See also Joelle’s article in the spirituality section of our website.
Joelle Chase is an intern at the Center for Action and Contemplation in Albuquerque, New Mexico. Spectrum asked her what it’s like and how her experience is shaping her faith.
RD: What is the Center for Action and Contemplation?
JC: The Center for Action and Contemplation (CAC) was founded in 1987 by a Franciscan Catholic priest named Richard Rohr. Fr. Richard wanted to offer a practical integration of contemplative spirituality for social activists, having observed that they often burn out or their energy becomes just another violence against a cause. The CAC is a nonprofit organization providing experiential education that combines spiritual practices and social/eco-justice concerns. The idea is for action to flow out of a deep, centered compassion and for spirituality to be grounded in a practical, lived-out gospel. Richard emphasizes the “and” in the center’s name. He teaches that we need a nondualistic mentality that values “both,” that does not compartmentalize life into sacred/secular, good/bad, us/them, but welcomes God in God’s various forms. The CAC is all about inviting humans into a more grown-up, yet childlike, stage of life where we act out of love, without needing to label things, realizing that we have never been separated from the source of that love who is visible in every being.
The CAC employs only fourteen staff and nine part-time work interns; it’s little, but loud! Fr. Richard’s latest book, The Naked Now: Learning to See as the Mystics See, is #1 at Amazon for books in the mysticism category. Our little resource center distributes all of Richard’s materials (he’s written over fifteen books and recorded many, many talks: we joke that he has not one thought left unrecorded) to a large audience. We publish a quarterly journal, Radical Grace, and send out daily meditations via email. Typically between 500 and 1,000 attend the conferences in Albuquerque several times a year in addition to Richard’s almost constant travel for speaking engagements. This summer he tours the UK (with a stop at the large, ecumenical Greenbelt Festival) and South Africa as well as many U.S. sites. Richard has been invited to speak to groups representing many faiths, from Baptists to Buddhists.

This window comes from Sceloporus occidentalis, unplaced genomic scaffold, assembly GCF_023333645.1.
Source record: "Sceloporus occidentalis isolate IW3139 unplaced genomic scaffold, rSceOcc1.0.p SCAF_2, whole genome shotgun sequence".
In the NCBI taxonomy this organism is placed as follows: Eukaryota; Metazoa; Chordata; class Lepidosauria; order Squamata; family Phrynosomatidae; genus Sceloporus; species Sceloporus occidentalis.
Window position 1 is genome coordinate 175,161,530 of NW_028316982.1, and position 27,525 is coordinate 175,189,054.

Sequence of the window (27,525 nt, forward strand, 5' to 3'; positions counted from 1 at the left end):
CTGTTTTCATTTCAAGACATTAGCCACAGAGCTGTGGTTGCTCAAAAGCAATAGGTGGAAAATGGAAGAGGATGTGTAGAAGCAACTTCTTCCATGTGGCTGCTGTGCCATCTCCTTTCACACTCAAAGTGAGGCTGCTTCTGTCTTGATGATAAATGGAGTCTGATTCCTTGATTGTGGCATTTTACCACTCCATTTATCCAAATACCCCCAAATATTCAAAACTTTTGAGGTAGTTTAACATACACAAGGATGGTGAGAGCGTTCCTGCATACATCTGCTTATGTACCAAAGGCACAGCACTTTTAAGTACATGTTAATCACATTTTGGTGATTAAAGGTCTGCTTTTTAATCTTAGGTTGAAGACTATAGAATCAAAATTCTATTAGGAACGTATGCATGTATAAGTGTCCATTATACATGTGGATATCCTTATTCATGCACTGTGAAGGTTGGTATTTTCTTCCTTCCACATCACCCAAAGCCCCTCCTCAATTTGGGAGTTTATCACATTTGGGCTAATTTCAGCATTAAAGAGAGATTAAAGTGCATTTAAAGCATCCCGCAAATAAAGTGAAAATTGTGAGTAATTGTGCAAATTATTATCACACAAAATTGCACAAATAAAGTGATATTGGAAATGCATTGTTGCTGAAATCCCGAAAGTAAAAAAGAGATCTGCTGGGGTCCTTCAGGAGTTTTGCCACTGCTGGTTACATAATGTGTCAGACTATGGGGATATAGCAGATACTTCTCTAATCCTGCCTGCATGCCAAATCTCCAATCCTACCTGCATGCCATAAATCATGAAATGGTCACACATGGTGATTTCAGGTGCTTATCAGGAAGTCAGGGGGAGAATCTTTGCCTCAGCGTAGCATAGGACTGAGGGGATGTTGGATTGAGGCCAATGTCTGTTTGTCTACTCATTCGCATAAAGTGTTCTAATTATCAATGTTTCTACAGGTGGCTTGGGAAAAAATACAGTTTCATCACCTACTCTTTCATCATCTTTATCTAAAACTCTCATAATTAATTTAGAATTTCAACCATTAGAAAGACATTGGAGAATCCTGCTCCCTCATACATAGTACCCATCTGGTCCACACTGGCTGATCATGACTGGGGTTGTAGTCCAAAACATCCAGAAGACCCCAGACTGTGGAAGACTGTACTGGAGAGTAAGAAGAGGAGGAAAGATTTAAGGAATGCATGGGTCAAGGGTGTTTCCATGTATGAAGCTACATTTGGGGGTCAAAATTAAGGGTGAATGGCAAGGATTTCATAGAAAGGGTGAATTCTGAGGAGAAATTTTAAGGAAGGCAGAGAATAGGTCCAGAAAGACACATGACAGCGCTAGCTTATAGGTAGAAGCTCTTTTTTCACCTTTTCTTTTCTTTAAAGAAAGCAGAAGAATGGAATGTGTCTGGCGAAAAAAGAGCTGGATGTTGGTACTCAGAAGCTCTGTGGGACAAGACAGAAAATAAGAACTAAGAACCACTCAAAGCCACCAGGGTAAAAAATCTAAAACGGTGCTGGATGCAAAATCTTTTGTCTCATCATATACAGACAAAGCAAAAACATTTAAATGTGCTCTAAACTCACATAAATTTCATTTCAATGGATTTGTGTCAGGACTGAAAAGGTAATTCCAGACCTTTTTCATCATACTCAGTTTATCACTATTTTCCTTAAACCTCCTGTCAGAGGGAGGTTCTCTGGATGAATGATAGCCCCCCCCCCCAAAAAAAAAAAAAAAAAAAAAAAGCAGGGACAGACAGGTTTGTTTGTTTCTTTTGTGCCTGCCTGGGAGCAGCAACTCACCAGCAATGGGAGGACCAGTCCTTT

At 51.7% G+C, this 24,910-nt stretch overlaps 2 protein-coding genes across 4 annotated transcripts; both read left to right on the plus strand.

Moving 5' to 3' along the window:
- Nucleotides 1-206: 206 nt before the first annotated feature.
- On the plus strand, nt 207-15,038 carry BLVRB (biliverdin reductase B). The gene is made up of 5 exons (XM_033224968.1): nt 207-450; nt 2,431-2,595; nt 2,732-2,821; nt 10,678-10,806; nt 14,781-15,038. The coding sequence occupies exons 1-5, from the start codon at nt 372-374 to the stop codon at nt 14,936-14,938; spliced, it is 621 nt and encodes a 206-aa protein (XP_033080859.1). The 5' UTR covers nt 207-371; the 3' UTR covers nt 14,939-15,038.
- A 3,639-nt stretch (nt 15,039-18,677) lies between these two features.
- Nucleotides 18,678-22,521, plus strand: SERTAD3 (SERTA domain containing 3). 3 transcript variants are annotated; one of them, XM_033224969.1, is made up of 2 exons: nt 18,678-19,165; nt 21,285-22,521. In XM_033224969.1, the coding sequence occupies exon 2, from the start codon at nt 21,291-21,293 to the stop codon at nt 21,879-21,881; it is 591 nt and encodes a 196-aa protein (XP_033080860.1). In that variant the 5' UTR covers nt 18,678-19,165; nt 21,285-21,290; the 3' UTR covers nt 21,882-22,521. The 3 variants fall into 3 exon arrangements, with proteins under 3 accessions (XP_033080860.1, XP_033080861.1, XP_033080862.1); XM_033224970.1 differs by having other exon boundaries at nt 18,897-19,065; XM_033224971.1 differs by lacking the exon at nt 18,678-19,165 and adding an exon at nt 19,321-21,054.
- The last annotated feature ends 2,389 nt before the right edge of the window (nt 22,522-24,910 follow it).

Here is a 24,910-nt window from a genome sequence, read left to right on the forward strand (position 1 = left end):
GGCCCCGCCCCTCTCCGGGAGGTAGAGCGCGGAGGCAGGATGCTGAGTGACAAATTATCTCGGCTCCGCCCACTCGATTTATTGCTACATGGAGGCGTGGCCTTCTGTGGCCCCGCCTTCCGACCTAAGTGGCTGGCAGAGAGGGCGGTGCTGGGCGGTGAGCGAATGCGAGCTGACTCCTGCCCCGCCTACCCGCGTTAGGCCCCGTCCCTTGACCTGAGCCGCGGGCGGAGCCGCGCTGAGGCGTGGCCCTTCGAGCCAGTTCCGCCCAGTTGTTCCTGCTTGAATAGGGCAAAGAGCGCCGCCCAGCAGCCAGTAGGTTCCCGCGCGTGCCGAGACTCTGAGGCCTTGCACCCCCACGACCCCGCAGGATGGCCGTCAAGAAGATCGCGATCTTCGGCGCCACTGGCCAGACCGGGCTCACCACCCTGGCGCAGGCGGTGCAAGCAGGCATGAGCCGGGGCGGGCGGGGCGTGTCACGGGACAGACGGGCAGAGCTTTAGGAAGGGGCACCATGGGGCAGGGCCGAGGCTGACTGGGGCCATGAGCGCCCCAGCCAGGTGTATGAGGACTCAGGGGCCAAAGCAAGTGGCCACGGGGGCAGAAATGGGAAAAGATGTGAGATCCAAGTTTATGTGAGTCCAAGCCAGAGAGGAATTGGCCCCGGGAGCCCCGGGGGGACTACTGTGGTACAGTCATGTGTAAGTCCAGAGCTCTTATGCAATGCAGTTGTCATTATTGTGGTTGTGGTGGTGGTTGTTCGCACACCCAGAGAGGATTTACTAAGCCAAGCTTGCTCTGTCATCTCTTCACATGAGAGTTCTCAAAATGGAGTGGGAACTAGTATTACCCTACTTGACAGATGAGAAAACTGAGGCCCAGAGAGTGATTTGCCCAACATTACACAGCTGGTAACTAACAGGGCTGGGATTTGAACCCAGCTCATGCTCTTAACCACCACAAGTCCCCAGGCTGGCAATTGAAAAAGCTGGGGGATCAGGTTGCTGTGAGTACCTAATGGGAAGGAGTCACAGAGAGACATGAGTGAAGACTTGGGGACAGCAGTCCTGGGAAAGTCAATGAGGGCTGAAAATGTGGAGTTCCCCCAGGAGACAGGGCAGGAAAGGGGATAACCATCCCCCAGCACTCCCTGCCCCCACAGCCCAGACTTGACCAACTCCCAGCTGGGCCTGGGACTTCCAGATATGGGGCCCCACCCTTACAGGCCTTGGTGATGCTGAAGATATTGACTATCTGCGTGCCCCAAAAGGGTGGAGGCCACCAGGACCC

RD: How is the CAC shaping Evangelicalism, particularly emergent conversations?
JC: Last year the CAC offered an Emerging Church conference with Brian McLaren, Phyllis Tickle, Shane Claiborne, and Alexie Torres-Fleming, and we are following up with another Emerging Christianity event this April. 2009’s presentations focused on a fresh understanding of Jesus, spirituality that links contemplation and action, social justice and holistic mission, and authentic community. Emerging Christianity continues and deepens the conversation between Roman Catholics, Evangelicals, mainline Protestants, and other Christians.
RD: How did you become an intern and how long will you stay in Albuquerque?
JC: After graduating from Andrews University, I spent two years teaching at a one-room Adventist school in Montana. The experience was an initiation, a lesson in letting go of expectations and the known, both in my work and in my relationship with/understanding of God. I realized the elementary setting was not life-giving for me, but didn’t know what else to try, so I decided to take a year off to listen before diving into another degree or job. After living in an isolated, conservative area, I was ready for kindred community. The communal living aspect of the CAC internship sounded welcome, even to an introvert like me! I am here for the nine-month internship, ending mid-May (though I’ll be staying on as part-time staff for the summer). The CAC welcomes work interns for 3, 9, or 12-month internships and hosts paying interns for short 9-day border immersion trips to El Paso and Juarez.
RD: What are your responsibilities and how are they enriching you as a person?